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The FA to cut 30% pay from top earners

THE FA
The highest-paid staff from the Football Association (FA) will take wage cuts of up to 30 per cent as English football’s governing body manages the impact of the coronavirus pandemic.

FA chief executive Mark Bullingham outlined the cost-saving measures in a message to staff which was also published on the governing body’s website. Gareth Southgate, manager of England’s men’s national team, is reportedly sacrificing UK£225,000 (AU$451,407) over the next three months under the plan.

Bullingham proposed that staff earning more than UK£50,000 (AU$100,312) annually should take a cut of 7.5 per cent.

“In the spirit of those on higher salaries taking the greater responsibility, the senior management team have agreed to cut their pay by 15 per cent with the highest earners in the organisation agreeing to reduce their pay by up to 30 per cent,” Bullingham said.

The FA’s announcement comes after the Professional Footballers’ Association (PFA), the English players’ union, hit back at British government calls for players to take salary cuts and called for clarity on clubs’ plans for the money saved on wages.

UK health secretary Matt Hancock continued his attacks on football players over the weekend.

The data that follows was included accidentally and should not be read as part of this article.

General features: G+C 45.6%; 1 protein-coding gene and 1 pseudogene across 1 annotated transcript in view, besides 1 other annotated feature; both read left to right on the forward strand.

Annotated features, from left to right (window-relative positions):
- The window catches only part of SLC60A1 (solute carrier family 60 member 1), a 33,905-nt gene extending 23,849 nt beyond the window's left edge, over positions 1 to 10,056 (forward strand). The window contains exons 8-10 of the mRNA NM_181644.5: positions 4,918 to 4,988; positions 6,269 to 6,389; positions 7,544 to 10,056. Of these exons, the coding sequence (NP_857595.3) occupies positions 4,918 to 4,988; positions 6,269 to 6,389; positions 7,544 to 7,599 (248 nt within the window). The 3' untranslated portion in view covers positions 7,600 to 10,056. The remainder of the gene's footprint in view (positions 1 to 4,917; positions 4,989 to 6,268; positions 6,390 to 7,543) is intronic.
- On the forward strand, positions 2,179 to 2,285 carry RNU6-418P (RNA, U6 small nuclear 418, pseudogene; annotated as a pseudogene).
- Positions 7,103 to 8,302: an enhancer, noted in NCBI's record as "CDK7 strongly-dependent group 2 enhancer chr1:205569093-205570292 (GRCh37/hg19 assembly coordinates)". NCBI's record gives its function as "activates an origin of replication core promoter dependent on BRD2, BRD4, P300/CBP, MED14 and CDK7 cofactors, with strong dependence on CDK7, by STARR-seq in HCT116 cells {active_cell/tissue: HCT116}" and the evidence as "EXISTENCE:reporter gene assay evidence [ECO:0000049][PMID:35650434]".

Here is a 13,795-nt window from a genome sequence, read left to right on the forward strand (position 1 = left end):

“The hospices of this country have traditionally been largely funded by charity and charity shops,” he told ITV News.

“Those shops have had to close so I’m putting more money – taxpayer’s money – into hospices to support them but why don’t our footballers club together and support our hospices and support the national effort that we’re all in?”

Those comments came after Hancock urged top-flight professionals to “take a pay cut and play their part” last week.

On 3rd April, the English Premier League suggested players take a 30 per cent wage cut or deferral, only for the PFA to issue a statement saying such a move could result in a UK£200 million (AU$401 million) tax deficit.

While the PFA insists its members want to make ‘significant financial contributions’, the players’ union warned the government that the Premier League’s suggested 30 per cent cut of an annual remuneration amounts to UK£500 million (AU$1.3 billion), of which around 40 per cent would be contributed to tax.

The PFA joined the Premier League, League Managers Association (LMA) and representatives from all clubs on a conference call on 4th April but nothing was agreed.